By Daniel Margrain
As measured by the Gini Coefficient (see below), the redistribution of wealth from the poorest to the richest, embodied in neoliberal ideology, rose sharply under the Thatcher government in 1979. The trend continued, albeit less drastically, under successive Tory and Labour governments where it reached a peak in 2009-10.
The UK was a much more equal society during the post-war years. The data available shows that the share of income going to the top 10 per cent of the population fell over the 40 years to 1979, from 34.6 per cent in 1938 to 21 per cent in 1979, while the share going to the bottom 10 per cent rose slightly.
Source: IFS 2016
Neoliberal ideology and inequality are emblematic of the symbiotic relationship between welfare retrenchment and the notion of the role of the state as facilitator of welfare handouts to the corporate sector. Farm subsidies, public sector asset stripping, corporate tax avoidance and evasion, government share giveaways and housing benefit subsidies, are just some of the ways in which neoliberalism continues to greatly enrich the wealthiest in society. Figures reported in the Guardian indicate that the richest one per cent in Britain have as much wealth as the poorest 57 per cent combined.
Analysis by The Equality Trust found:
- The richest 100 families in Britain have seen their combined wealth increase by at least £55.5bn* since 2010. An average increase in wealth of £653m each, or £2 million each per week.
- Since the financial crash in 2008, the richest 100 families in Britain have seen their combined wealth increase by at least £12.57bn.** An average increase in wealth of £151m each, or £364,052 per week.
- By contrast, median household income has increased by just £4 per week since 2010, and £10 per week since 2008***. Median wealth has increased by just £8,600 since 2010.****
- £55.5bn is the same wealth as that held by the poorest 19% of the population. £12.57bn is the same wealth as that held by the poorest 12% of the population.
The vast majority are not sharing the nations wealth
The problem has been that while figures show GDP, adjusted for inflation, has grown over the last 60 years (from £432bn in 1955 to £1,864bn in 2016), this increase in wealth has become increasingly concentrated in fewer hands. In other words, since the era of neoliberalism, working people who have created the sustained increase in wealth in society, have had their slice of the pie reduced dramatically.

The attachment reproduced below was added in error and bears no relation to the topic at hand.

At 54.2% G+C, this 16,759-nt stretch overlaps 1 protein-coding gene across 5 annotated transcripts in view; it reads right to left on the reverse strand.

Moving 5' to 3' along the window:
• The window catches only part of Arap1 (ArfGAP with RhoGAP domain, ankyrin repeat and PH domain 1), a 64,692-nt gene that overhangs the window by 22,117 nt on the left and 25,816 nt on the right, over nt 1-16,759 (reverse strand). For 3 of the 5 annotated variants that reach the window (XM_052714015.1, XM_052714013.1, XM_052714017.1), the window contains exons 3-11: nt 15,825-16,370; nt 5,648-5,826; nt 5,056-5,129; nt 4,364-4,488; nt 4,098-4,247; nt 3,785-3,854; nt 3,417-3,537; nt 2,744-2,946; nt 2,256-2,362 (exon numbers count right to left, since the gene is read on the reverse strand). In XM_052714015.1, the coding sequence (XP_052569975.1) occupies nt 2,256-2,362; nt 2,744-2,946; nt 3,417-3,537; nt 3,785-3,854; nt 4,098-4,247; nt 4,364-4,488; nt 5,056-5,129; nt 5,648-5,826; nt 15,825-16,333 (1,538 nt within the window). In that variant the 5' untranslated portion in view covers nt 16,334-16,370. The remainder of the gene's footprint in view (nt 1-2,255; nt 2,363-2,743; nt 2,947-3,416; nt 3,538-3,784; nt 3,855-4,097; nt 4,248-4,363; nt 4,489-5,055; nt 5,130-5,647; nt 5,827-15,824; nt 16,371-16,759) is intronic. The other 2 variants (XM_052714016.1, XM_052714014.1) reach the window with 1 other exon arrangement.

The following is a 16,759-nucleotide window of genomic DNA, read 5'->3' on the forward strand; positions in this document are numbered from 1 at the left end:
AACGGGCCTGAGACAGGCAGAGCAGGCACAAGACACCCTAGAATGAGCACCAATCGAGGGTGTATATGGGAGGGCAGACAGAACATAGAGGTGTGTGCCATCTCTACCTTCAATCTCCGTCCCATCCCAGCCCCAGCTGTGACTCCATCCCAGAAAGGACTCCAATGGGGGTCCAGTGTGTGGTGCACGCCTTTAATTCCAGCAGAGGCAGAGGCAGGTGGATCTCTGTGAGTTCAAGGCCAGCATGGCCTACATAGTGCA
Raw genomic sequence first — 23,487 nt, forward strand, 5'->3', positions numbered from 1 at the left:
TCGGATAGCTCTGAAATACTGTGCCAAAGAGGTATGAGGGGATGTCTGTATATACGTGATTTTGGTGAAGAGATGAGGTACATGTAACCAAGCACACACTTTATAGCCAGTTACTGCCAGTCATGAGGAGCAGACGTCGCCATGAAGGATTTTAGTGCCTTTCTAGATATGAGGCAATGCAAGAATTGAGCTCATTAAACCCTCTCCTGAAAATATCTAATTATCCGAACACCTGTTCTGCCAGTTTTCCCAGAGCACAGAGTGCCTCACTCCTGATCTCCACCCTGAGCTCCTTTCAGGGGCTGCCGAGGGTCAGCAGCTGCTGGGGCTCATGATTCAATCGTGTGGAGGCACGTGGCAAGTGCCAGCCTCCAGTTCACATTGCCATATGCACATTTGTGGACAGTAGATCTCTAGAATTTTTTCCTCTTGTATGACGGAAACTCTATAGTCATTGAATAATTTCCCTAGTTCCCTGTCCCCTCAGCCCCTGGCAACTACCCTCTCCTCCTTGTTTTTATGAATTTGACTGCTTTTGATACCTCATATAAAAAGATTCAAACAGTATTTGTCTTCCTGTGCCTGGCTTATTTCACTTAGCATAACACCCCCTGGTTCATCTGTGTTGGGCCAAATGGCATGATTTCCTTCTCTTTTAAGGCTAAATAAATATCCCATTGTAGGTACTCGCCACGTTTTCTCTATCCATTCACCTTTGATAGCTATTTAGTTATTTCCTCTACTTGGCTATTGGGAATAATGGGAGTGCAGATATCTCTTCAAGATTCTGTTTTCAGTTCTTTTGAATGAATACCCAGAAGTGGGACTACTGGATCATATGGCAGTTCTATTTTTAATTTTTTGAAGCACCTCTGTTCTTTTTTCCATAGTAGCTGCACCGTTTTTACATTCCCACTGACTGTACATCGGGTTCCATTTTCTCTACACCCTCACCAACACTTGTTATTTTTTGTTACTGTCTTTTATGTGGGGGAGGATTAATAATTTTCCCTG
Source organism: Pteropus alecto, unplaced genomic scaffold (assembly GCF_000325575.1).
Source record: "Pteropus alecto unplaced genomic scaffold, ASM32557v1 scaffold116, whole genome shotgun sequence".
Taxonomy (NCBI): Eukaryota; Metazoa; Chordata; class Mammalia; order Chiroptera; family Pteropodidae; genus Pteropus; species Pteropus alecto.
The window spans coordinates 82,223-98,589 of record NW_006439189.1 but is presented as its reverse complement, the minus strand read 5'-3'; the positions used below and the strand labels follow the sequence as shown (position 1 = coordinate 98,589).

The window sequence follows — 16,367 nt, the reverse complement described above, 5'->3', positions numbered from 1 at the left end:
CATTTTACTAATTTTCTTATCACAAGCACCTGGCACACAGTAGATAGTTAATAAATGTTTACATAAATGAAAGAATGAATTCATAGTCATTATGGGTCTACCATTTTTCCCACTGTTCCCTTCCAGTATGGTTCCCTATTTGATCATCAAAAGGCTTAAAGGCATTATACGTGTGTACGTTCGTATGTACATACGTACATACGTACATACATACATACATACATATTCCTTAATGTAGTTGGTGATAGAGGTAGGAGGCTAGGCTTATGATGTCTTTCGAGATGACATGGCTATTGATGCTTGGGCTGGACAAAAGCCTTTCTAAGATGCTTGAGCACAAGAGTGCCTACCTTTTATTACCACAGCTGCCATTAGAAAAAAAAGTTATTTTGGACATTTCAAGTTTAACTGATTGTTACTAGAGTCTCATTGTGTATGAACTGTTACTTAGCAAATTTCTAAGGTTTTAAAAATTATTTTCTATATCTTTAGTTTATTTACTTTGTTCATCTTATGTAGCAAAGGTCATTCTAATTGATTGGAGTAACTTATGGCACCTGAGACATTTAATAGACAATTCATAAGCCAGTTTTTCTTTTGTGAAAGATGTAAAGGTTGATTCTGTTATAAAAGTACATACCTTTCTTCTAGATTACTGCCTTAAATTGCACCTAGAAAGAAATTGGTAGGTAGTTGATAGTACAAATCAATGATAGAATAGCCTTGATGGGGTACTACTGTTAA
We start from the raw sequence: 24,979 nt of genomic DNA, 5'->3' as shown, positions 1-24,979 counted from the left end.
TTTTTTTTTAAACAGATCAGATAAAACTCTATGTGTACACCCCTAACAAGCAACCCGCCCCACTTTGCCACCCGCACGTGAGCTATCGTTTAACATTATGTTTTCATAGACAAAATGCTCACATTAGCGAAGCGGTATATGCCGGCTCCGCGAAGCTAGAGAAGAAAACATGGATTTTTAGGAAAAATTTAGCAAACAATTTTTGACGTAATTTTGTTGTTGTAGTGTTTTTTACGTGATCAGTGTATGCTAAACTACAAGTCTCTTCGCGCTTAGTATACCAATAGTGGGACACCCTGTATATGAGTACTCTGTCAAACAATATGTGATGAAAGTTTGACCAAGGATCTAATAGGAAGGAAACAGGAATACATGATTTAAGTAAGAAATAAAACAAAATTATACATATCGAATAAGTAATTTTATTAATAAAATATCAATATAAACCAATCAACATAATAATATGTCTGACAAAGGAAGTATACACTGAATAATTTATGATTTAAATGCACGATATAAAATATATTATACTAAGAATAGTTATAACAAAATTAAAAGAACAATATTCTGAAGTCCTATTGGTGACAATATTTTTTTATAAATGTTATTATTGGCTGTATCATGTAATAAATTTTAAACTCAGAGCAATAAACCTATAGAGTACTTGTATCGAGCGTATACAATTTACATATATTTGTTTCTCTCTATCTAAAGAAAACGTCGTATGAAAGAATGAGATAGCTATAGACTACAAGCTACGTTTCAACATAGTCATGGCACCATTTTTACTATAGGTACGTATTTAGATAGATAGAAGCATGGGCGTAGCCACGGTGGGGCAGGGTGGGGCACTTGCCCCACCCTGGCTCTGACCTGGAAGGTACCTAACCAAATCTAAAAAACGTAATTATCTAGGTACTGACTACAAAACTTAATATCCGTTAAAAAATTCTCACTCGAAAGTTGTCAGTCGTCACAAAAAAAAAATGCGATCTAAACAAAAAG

Wanda Wyporska, Executive Director of The Equality Trust, said:
“The cavernous gap between the richest and the rest of us should be a real source of worry, not just globally but here in the UK, where extreme inequality is ravaging society.”
“While many people’s incomes have barely risen since the financial crash, a tiny elite has continued to pocket billions. If politicians are serious about building a genuinely shared society, then they urgently need to address this dangerous concentration of power and wealth and tackle our extreme inequality.”
Impact of inequality
A report by Oxfam highlights the significant role neoliberalism plays in the creation of unequal societies and suggests that the most affected are more prone to conflict or instability. The report also points out that extremes of inequality are bad for economic growth, as well as being related to a range of health and social problems including mental illness and violent crime.
Moreover, Richard Wilkinson and Kate Pickett, authors of the book, The Spirit Level. argue that other impacts of inequality include drug addiction, obesity, loss of community life, imprisonment, unequal opportunities and poorer well-being for children.
Left Foot Forward has cited studies that illustrate the close correlation between inequality and unhappiness. The tendency to equate outward wealth with inner worth means that inequality colours our social perceptions. It invokes feelings of superiority and inferiority, dominance and subordination – which affect the way we relate to and treat each other.
But instead of introducing socioeconomic policies that help reduce inequality, the Conservative government under Theresa May, have deliberately and consciously continued with the failed high borrowing-low investment/high debt neoliberal model that gives rise to it.
Deficit & debt
Public sector net borrowing, the widest measure of the deficit, was £48.7 billion last year (2016/17) and the gap is widening. In 2010, the coalition government said it would clear the deficit by 2015/16. Having missed the target, the stated aim is to clear it by 2026.
In their attempt to cover the deficit which adds to the total stock of national debt (ie the total money owed), the Tory strategy has been to borrow. Public sector borrowing is £1.9bn higher than last year. The government borrowed £6.9bn in June, 2017, £2bn more than at the same time last year.
In fact, the Tories have been the biggest borrowers over the last 70 years. This has culminated in an expected budget deficit from 2010 to 2020, of some £870 billion. This is well over the combined borrowing of Labour governments since 1945, around £490 billion.
Significantly, about 5 per cent of the government budget goes towards paying interest on the national debt which under the Tories has increased in real terms by 53 per cent between 2009/10 and 2016/17 to a huge £1.7 trillion. This represents 87.4 per cent of GDP and a 3.6 per cent rise year-on-year.